There is an interesting piece about Ukraine in the International Herald-Tribune, the global edition of the New York Times. In it, Nicholas Kulish and Sara Rhodin report from Kiev on a growing sense of fear that Ukraine will be the next target of the new Russian Empire.
For 17 years now, several former satellites and republics of the Soviet Union have cherished their democracies, all made possible by the simple premise that the days of Russian dominance were over.
The events in Georgia over the past week have made them rethink that idea. Poland announced Thursday that it had reached a deal with Washington to base American missile interceptors on its territory, after months of talks. But then a Russian general went so far as to say that Poland might draw Russian nuclear retaliation, sending new shudders through the region.
The sense of alarm may be greatest here in Ukraine. Since the Orange Revolution began in 2004, bringing the pro-Western Viktor Yushchenko to power after widespread protests, Ukraine has been a thorn in Moscow’s side, though perhaps not as sharp as the outspoken Georgian president, Mikheil Saakashvili.
“We’re next,” said Tanya Mydruk, 22, an office assistant who lives in Kiev, the capital. “Sooner or later our president is going to say or do something that goes too far, and then it will start.”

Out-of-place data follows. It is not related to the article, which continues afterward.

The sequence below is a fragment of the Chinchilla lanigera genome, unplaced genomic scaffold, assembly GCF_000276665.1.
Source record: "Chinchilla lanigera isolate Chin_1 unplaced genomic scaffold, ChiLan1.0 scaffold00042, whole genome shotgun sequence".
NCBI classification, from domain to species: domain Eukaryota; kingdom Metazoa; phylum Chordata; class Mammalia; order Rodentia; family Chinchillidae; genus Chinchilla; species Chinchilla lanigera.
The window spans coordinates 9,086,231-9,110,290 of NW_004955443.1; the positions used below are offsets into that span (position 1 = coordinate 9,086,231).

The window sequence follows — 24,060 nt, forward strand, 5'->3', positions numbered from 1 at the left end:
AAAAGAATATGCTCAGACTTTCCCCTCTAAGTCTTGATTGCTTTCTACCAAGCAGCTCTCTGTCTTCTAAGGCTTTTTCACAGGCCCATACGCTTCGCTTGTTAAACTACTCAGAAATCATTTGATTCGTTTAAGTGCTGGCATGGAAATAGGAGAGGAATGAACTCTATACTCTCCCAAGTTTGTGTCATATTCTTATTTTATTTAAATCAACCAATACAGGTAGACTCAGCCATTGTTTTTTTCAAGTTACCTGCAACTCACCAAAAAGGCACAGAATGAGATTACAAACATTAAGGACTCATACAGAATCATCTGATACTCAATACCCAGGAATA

Let’s not forget that the “our president” of whom Mydruk speaks is Viktor Yuschenko, who in 2004 was poisoned with dioxin following dinner with the head of Ukranian intelligence, who has ties to the FSB, the successor of the KGB. From Wikipedia:
Many have linked Yushchenko’s poisoning to a dinner with a group of senior Ukrainian officials, including the head of the Security Service of Ukraine (SBU), Ihor Smeshko, and the Deputy Head Volodymyr Satsiuk, on the evening before Yushchenko fell ill. In connection to that, theories of links to the Russian FSB arose. Victor Medvechuk, President Kuchma’s Chief of Staff during the time of the poisoning, and Russian oligarch Boris Berezovsky, a close ally of Kuchma’s close friend Oleksandr Volkov, Yulia Timoshenko and David Zhvaniya, were also named as possible co-conspirators in the case. Currently, Satsiuk and two others present at the dinner have fled to Russia where they remain in hiding from Ukraine authorities. It is rumored they have received Russian citizenship.
This snapshot, from the Flickr stream of someone who apparently served with the Peace Corps in Ukraine, clearly shows the pockmarks on Yuschenko’s skin as a result of the dioxin poisoning.